Skip to content

VIDEO: Blunt Highlights Missouri Impact of Excellence in Mental Health Act

December 11, 2018

WASHINGTON – Today, U.S. Senator Roy Blunt (Mo.) spoke on the Senate floor about how his Excellence in Mental Health Act has improved and expanded mental health services and benefited law enforcement in Missouri. The Excellence in Mental Health Act, which was signed into law in 2014, created a demonstration program to put community mental health centers on an equal footing with other health centers by improving quality standards, fully funding community services, and offering patients increased services like 24-hour crisis psychiatric care, counseling and integrated services for mental health treatment. Missouri is one of eight states selected to participate in the demonstration program created under the Excellence in Mental Health Act.

Following Are Blunt’s Full Remarks:

“For too long, law enforcement and emergency room personnel have been, in effect, the de facto mental health delivery system for the country. The National Institutes of Health says that one in five Americans have a mental health or behavioral health issue and that one in nine adult Americans has a behavioral health issue that impacts how they live every single day. Two Congresses ago … Senator Stabenow and I worked to pass legislation, the Excellence in Mental Health Act. What that did was create eight state demonstration projects that would last for two years each to see what would happen if treated mental health like all other health, something that everybody knows, I believe, we should have been doing, something that in eight states we are doing, and, Mr. President, the good news was that 24 states, a number that exceeded every discussion that anybody had about how many states would step forward and say, ‘we'd like to be the states that try to do this first.’ Twenty-four states applied. I was certainly proud that Missouri was one of the eight states chosen to be in the demonstration project. We're about halfway through the two-year project, and in our state and in the seven other states, people have access to mental health services that they didn't have before.

“Most Missourians are within a relatively short drive of a facility that will treat their mental health problem like it was any other health problem. And as we begin to do that, I think we're going to see the kind of impact on law enforcement and the kind of help that law enforcement needs as well. Just a couple of years ago, I rode with both the crisis intervention teams in Kansas City and in my hometown in Springfield. In Springfield, what I saw there was officers dealing with a 24/7 linkup to the Burrell Mental Health Clinic, the local and regional mental health provider. Sixteen officers at that time had in effect, Mr. President, iPads, that linked them up to a mental health professional. Didn't take too long, and I think this would be indicative of what most law enforcement officials see almost every day. It didn't take too long before we came on someone huddled in the alcove of a building that was vacant who clearly had a behavioral health problem, wasn't at that point a drug problem or an alcohol problem. They were where they were because they had a mental health problem. The officer was able to Skype back immediately with a mental health professional. What I was really most interested in, even with a well-trained officer who knew exactly what they were doing and how to do it, even with that officer there, as that officer linked the person up with someone, in effect, a telemedicine linkup with a mental health professional, you could tell that person was more comfortable talking to the iPad and communicating that way than he was with the officer that was right there with him. And it wasn't because the officer was in any way intimidating or unprofessional, but it was just because of what it was, a linkup with someone at another site, but someone who clearly was well-prepared to deal with those kinds of issues.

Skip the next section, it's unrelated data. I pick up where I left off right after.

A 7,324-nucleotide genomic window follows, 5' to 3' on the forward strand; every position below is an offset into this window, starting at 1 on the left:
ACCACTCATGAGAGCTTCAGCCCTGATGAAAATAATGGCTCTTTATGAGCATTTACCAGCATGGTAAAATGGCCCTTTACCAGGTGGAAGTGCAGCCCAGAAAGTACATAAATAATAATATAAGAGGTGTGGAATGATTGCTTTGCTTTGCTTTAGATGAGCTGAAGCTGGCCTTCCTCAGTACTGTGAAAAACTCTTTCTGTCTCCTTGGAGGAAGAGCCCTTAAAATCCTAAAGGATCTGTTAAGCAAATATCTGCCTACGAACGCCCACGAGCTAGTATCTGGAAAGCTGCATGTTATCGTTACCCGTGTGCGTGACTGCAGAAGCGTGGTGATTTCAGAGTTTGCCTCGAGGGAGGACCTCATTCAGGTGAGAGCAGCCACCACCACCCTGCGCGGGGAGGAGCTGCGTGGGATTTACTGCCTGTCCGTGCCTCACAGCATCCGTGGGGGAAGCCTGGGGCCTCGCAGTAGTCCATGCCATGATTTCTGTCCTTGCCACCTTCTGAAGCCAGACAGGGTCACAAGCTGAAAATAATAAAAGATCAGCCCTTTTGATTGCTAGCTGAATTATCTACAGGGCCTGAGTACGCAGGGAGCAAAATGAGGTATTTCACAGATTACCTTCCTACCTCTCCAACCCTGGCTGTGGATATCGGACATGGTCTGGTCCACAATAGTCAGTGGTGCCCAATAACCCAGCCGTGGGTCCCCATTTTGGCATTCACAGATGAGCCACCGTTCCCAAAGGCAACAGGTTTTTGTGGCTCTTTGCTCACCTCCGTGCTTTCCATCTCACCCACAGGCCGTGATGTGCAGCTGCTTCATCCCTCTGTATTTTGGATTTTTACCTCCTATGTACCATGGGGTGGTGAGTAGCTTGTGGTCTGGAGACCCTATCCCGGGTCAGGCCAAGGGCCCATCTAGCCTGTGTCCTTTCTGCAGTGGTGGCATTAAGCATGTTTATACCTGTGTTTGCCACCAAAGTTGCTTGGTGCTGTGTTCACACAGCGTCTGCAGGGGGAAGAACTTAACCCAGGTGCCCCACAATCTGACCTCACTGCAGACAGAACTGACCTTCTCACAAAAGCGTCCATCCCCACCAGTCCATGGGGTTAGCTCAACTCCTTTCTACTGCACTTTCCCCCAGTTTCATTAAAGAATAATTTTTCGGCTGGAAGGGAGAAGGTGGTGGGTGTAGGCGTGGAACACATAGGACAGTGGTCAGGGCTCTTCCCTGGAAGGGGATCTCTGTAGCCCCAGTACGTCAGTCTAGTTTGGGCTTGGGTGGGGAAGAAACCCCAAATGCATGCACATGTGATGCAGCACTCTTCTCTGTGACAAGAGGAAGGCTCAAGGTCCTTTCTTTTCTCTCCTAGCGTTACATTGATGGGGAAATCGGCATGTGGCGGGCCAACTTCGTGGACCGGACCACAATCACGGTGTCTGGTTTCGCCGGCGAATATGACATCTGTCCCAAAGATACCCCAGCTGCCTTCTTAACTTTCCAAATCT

“So we're going to see that benefited, the kind of things that the mental health community can do to provide more resources to the law enforcement community under Excellence in Mental Health is providing a service, and I think producing real results. And I'd also say, as I conclude my remarks on this topic, what we hope to see is a significant number of people, and remember, I said NIH said one out of five adult Americans has a behavioral health issue. What happens when you deal with that behavioral health issue in terms of how you deal with all the other health issues that that individual or that community would be dealing with? What happens if somebody is feeling better about themselves, taking their medicine, eating better, sleeping better, showing up for the doctor's appointment, showing up for the dialysis appointment, doing what they ought to be doing? I believe what we're going to find and what's been found in earlier big county studies of this kind, is that actually doing the right thing winds up saving money, not costing money. But also doing the right thing for police officers, for people in emergency rooms, for providing the kinds of connections and alternatives needed, make a big difference. And for all of the health care providers and the law enforcement individuals involved, I'm grateful for what they do, and I think we're seeing some real results from the bill that this body passed, President Obama signed, now in law, and producing great results. And with that, Mr. President, I would yield the floor.”


CLICK HERE To Watch Senator Blunt’s Remarks


Next Article » « Previous Article